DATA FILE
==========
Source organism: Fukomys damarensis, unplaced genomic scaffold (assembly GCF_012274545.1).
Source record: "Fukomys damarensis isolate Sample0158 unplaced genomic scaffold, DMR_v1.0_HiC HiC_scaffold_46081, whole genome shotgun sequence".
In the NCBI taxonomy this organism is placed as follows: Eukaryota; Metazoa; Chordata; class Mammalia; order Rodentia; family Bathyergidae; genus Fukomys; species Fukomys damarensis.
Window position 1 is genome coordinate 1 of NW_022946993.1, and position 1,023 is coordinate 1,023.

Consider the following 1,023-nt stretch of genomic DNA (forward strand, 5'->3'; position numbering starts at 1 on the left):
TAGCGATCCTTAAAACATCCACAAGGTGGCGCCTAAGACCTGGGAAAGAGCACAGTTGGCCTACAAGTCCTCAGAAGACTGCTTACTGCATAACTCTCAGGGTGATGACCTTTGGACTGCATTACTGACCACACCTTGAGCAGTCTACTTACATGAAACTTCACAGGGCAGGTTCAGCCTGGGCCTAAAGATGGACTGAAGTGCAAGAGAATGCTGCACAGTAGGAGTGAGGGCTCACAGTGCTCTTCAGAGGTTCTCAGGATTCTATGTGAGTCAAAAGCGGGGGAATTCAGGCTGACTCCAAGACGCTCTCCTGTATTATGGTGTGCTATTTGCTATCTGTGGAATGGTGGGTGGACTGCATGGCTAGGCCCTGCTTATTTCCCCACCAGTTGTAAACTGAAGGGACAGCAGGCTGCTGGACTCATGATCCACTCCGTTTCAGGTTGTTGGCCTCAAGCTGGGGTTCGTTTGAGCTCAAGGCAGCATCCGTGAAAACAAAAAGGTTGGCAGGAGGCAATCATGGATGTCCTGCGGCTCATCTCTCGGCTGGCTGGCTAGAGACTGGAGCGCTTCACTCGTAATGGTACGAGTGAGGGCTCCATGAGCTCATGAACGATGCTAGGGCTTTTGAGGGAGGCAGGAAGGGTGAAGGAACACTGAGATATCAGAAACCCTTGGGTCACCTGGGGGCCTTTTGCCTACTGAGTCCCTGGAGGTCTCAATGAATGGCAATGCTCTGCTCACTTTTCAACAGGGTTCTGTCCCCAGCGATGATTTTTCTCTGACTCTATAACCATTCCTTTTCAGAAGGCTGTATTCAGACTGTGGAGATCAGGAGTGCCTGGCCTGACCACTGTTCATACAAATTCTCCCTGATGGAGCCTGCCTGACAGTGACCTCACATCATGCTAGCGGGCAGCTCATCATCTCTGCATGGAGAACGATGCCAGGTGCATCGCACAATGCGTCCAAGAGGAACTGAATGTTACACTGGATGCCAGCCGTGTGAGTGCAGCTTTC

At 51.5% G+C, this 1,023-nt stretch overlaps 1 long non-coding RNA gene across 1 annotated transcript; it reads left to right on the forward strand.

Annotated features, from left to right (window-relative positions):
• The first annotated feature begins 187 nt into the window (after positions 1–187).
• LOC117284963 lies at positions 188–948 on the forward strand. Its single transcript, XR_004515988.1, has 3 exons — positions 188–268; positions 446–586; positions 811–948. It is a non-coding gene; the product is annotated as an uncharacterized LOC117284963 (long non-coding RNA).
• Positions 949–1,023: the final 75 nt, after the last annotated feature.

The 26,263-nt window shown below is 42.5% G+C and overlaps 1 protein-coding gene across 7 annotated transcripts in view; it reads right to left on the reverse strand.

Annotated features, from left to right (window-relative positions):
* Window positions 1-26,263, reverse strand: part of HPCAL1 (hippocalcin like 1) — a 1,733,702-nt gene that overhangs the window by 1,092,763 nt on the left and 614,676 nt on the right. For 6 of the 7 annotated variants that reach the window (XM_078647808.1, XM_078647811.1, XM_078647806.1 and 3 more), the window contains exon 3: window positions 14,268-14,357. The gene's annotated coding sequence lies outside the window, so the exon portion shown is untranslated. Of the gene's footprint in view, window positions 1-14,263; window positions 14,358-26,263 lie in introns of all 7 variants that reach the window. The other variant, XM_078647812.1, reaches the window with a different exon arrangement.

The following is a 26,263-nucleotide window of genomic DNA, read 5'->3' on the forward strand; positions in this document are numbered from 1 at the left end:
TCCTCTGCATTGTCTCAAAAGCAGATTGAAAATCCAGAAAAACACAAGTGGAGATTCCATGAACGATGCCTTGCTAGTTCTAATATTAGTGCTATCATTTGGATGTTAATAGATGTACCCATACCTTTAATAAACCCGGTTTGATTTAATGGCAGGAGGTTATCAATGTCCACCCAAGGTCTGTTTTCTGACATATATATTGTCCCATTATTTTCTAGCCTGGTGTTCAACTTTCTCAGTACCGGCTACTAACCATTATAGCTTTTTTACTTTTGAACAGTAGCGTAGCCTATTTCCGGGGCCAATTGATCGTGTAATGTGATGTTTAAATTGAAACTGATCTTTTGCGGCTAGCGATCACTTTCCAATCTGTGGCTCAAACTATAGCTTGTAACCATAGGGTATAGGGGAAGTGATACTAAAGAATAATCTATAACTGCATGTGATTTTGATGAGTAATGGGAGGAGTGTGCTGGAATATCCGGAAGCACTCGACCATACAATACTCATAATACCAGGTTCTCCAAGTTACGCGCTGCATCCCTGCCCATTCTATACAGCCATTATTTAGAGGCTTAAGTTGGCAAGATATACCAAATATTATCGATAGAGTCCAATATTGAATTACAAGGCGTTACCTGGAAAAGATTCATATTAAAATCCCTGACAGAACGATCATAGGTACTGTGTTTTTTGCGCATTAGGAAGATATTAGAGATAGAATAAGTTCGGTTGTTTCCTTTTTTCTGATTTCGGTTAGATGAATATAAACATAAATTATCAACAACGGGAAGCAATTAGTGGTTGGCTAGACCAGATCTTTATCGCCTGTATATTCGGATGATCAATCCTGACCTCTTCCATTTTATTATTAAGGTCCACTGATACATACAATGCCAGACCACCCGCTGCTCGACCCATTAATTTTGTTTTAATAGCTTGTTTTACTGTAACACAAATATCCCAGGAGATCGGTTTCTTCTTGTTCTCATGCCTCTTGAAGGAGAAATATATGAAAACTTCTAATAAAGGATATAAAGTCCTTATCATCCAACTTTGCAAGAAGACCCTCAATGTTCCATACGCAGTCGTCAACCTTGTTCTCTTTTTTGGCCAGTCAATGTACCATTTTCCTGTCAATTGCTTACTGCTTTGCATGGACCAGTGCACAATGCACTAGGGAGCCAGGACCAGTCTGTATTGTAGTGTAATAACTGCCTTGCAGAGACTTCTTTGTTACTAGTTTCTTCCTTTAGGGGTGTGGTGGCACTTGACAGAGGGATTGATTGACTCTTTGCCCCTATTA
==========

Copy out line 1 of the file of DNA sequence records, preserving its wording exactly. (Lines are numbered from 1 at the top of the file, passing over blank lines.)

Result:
Source organism: Fukomys damarensis, unplaced genomic scaffold (assembly GCF_012274545.1).